Writer: William Shakespeare
Director: Melly Still
Reviewer: James Garrington
Cymbeline is one of the less well-known of Shakespeare’s playsand is performed far less often than some of the more popular pieces. In fact, the last time it was performed at the RSC was 10 years ago – and even then it wasn’t the RSC themselves that put it on.
Judging by the current production in Stratford, it is perhaps easy to understand why people shy away from it. To start with it is a long piece, coming in at three hours plus the interval; but it is also incredibly complex, being packed full of different ideas and threads to follow. It is almost as though Shakespeare tried to take all of his best ideas and plot themes from other plays and cram them into one. Among the many familiar themes are a sleeping potion that makes someone appear dead, a woman disguising herself by dressing as a man, children stolen in infancy, mistaken identity, a decapitated body, and a big battle, before the big final scene where everyone explains what’s happened to each other.
If that’s not enough to think about, director Melly Still has decided to add to the complexity – not least by the well-publicised cross-gender casting. Cymbeline (here Queen, played by Gillian Bevan, rather than the traditional King) is ruler of a Britain in turmoil. Cymbeline’s daughter Innogen, the only living heir, has married in secret and her husband Posthumus (Hiran Abeysekera) has been banished. Posthumus is tricked into believing Innogen has been unfaithful, so plots to have her murdered, but she escapes and, in disguise, embarks on a journey towards a reconciliation. Meanwhile, a figure behind the throne is plotting to take power for himself and his family, and the Roman army is trying to force payment of a tribute.
Fortunately, for those not familiar with the piece the RSC show programme is, as always, very helpful.
Not content with changing the gender of a number of characters, along with the resulting necessary changes to dialogue, Still and designer Anna Fleischle have introduced other devices which sometimes seem to be a distraction rather than enhancing the production; there’s a tree trunk in a glass case, shadowy characters frequently lurk in the background, wind machines are wheeled onto the stage, and there are falling paper figures, reminiscent of souls cast into hell in a mediaeval painting. Then the characters sometimes speak Italian, French or Latin, complete with surtitles projected onto a wall. Given how seldom the play is performed and the complexity of the plot, adding all of the extra dimensions seems at best unnecessary; sometimes, as they say, less is more.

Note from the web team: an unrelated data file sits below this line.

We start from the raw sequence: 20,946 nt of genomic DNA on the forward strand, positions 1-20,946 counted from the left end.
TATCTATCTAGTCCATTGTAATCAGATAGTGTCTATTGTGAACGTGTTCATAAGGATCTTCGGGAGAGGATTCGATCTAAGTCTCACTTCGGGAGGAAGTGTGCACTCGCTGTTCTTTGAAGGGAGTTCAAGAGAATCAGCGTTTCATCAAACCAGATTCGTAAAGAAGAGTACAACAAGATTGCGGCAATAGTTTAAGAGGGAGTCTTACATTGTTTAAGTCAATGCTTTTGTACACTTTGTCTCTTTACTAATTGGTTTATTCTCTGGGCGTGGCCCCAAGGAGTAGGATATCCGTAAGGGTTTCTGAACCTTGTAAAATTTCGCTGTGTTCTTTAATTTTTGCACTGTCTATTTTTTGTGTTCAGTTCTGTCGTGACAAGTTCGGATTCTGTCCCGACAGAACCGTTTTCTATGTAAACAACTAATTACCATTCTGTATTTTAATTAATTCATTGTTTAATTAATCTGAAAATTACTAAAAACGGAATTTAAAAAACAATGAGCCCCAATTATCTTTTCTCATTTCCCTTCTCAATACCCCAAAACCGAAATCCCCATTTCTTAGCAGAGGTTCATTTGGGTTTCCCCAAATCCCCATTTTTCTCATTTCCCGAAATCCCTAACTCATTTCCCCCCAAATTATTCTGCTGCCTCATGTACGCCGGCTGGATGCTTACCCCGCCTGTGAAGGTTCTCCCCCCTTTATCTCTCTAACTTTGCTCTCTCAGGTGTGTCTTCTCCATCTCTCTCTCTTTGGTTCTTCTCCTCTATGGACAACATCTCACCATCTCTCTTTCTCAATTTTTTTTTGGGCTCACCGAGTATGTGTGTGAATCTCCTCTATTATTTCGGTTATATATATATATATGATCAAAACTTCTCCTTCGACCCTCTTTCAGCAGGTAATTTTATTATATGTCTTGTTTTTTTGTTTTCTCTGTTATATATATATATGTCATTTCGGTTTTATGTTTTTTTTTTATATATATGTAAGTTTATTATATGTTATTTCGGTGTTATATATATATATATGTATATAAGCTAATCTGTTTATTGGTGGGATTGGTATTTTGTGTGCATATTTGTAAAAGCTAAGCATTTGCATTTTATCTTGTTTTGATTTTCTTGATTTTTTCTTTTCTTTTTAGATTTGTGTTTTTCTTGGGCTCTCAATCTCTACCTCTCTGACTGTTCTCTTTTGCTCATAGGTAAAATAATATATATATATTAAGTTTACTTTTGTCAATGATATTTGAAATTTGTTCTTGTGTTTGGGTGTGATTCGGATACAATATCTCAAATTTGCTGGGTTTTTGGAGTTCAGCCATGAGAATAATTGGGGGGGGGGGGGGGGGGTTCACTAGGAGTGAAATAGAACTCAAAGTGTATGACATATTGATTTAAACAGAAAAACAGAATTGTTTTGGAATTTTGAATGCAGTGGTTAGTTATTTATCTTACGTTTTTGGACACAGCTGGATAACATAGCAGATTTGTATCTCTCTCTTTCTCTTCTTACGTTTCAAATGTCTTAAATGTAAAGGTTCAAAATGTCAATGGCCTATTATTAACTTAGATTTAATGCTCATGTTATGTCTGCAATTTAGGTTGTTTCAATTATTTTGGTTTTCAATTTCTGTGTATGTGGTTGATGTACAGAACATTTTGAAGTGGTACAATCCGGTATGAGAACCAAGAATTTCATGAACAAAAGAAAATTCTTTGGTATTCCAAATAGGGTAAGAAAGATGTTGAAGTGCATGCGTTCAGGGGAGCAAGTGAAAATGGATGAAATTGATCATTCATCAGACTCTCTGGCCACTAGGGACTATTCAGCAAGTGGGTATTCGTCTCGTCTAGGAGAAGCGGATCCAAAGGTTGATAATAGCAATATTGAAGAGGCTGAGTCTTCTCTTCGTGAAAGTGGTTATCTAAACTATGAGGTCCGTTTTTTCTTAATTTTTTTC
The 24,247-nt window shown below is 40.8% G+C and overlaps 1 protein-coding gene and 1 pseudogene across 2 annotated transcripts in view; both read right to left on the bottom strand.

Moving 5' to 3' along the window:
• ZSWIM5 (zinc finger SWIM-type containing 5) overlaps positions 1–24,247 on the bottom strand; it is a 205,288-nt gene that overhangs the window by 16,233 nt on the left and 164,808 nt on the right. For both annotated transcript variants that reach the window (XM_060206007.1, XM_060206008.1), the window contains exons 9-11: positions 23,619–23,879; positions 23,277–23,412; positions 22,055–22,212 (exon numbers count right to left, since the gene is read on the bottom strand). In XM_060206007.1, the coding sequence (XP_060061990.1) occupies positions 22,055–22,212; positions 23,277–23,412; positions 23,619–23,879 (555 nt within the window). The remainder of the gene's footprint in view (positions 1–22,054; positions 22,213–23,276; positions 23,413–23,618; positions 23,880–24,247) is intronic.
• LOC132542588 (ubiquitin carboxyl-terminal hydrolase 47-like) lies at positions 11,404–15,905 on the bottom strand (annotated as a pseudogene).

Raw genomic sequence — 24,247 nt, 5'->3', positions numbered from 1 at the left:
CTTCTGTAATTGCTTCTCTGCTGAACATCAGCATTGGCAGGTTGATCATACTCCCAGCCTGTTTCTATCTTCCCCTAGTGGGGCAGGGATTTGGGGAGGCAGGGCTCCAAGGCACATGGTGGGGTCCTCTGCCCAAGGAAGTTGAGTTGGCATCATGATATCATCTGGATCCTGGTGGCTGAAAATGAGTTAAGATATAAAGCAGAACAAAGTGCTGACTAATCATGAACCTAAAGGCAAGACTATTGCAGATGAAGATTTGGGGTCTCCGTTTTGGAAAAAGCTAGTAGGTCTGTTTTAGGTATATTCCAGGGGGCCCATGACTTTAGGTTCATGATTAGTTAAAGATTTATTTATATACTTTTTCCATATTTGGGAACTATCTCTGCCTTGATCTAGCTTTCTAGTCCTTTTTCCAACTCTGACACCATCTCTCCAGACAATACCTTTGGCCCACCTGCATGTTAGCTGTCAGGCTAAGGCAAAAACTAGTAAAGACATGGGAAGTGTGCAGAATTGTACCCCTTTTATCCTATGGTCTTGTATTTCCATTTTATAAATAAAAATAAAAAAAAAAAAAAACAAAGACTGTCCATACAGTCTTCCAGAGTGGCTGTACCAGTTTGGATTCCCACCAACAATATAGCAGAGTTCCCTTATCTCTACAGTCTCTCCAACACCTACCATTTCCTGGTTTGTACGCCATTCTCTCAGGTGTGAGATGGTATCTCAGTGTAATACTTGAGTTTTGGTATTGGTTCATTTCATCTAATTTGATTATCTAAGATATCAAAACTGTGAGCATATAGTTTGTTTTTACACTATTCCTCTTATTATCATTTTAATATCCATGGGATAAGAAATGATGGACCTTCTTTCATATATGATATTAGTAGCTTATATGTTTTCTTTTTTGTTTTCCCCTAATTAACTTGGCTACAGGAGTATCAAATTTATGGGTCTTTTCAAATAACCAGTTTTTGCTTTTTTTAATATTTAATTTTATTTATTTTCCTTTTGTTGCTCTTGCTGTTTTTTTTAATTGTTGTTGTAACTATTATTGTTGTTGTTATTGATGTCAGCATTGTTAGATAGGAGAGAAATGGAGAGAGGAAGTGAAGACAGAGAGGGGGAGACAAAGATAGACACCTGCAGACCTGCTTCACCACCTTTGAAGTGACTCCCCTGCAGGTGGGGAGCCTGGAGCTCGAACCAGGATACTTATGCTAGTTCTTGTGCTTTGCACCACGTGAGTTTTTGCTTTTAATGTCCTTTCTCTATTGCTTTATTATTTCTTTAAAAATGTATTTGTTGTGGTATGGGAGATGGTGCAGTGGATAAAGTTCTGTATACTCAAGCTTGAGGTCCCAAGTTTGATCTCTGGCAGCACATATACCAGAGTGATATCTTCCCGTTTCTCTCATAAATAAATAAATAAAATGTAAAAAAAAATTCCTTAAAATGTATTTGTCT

It the heart of the piece is Bethan Cullinane’s feisty Innogen, who is strong throughout, displaying a combination of firm resolve and tenderness. She has good support from Kelly Williams as a gender-swapped Pisania; and Oliver Johnstone gives a nice interpretation of an Italian Lothario, as he attempts to seduce Innogen, leading to a traditional interpretation of the bedroom scene – very welcome among everything else that’s going on. Meanwhile, Bevan’s Cymbeline strides about the stage like some modern-day Boudicca, coming across as a much stronger character than you might normally expect from the role. Abeysekera’s Postumus seems initially firm in his conviction of Innogen’s chastity, yet seemingly too easily convinced otherwise. Abeysekera should also take care with his dialogue which is occasionally lost, especially to the part of the audience behind him.
Fleischle’s revolving-tower design works well in keeping to action movingbut adds to the complexity with graffiti and occasionally-projected war maps. The design is, though, nicely enhanced by Philip Gladwell’s lighting, both designers taking full advantage of the excellent technical facilities now available in the Royal Shakespeare Theatre.
While this is a rare opportunity to see an infrequently produced piece, this production of an already complex play feels very over-complicated.
Runs until 15 October 2016 | Image: Ellie Kurttz